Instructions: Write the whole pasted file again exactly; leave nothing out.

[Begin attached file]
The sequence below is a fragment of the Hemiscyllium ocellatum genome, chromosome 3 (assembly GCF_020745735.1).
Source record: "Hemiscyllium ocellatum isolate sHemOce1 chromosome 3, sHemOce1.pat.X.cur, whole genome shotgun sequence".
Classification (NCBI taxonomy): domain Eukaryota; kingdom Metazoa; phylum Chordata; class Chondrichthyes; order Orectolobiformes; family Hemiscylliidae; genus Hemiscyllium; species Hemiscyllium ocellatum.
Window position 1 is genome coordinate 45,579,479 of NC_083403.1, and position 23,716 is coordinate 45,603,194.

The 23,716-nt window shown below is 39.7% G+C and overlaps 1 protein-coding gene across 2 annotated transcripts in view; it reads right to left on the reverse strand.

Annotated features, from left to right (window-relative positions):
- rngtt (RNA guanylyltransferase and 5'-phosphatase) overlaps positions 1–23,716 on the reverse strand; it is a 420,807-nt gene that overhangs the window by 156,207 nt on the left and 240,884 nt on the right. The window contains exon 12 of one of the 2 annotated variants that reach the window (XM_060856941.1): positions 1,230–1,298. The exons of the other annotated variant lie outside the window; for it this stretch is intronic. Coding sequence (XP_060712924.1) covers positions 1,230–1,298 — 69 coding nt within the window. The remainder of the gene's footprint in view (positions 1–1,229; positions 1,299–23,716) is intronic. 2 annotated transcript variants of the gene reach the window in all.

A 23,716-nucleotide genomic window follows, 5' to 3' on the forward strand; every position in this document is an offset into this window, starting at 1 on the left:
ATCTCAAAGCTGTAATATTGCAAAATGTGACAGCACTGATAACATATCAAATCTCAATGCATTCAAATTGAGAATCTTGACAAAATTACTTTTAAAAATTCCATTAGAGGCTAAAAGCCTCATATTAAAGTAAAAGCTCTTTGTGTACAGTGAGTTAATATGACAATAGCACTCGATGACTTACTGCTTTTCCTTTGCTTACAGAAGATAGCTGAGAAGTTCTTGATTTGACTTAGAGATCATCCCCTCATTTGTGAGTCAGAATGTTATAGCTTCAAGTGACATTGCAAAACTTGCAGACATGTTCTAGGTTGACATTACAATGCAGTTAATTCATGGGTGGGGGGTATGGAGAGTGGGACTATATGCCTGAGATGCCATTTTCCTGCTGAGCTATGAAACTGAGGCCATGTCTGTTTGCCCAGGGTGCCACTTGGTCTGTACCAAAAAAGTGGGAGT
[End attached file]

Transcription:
The sequence below is a fragment of the Hemiscyllium ocellatum genome, chromosome 3 (assembly GCF_020745735.1).
Source record: "Hemiscyllium ocellatum isolate sHemOce1 chromosome 3, sHemOce1.pat.X.cur, whole genome shotgun sequence".
Classification (NCBI taxonomy): domain Eukaryota; kingdom Metazoa; phylum Chordata; class Chondrichthyes; order Orectolobiformes; family Hemiscylliidae; genus Hemiscyllium; species Hemiscyllium ocellatum.
Window position 1 is genome coordinate 45,579,479 of NC_083403.1, and position 23,716 is coordinate 45,603,194.

The 23,716-nt window shown below is 39.7% G+C and overlaps 1 protein-coding gene across 2 annotated transcripts in view; it reads right to left on the reverse strand.

Annotated features, from left to right (window-relative positions):
- rngtt (RNA guanylyltransferase and 5'-phosphatase) overlaps positions 1–23,716 on the reverse strand; it is a 420,807-nt gene that overhangs the window by 156,207 nt on the left and 240,884 nt on the right. The window contains exon 12 of one of the 2 annotated variants that reach the window (XM_060856941.1): positions 1,230–1,298. The exons of the other annotated variant lie outside the window; for it this stretch is intronic. Coding sequence (XP_060712924.1) covers positions 1,230–1,298 — 69 coding nt within the window. The remainder of the gene's footprint in view (positions 1–1,229; positions 1,299–23,716) is intronic. 2 annotated transcript variants of the gene reach the window in all.

A 23,716-nucleotide genomic window follows, 5' to 3' on the forward strand; every position in this document is an offset into this window, starting at 1 on the left:
ATCTCAAAGCTGTAATATTGCAAAATGTGACAGCACTGATAACATATCAAATCTCAATGCATTCAAATTGAGAATCTTGACAAAATTACTTTTAAAAATTCCATTAGAGGCTAAAAGCCTCATATTAAAGTAAAAGCTCTTTGTGTACAGTGAGTTAATATGACAATAGCACTCGATGACTTACTGCTTTTCCTTTGCTTACAGAAGATAGCTGAGAAGTTCTTGATTTGACTTAGAGATCATCCCCTCATTTGTGAGTCAGAATGTTATAGCTTCAAGTGACATTGCAAAACTTGCAGACATGTTCTAGGTTGACATTACAATGCAGTTAATTCATGGGTGGGGGGTATGGAGAGTGGGACTATATGCCTGAGATGCCATTTTCCTGCTGAGCTATGAAACTGAGGCCATGTCTGTTTGCCCAGGGTGCCACTTGGTCTGTACCAAAAAAGTGGGAGT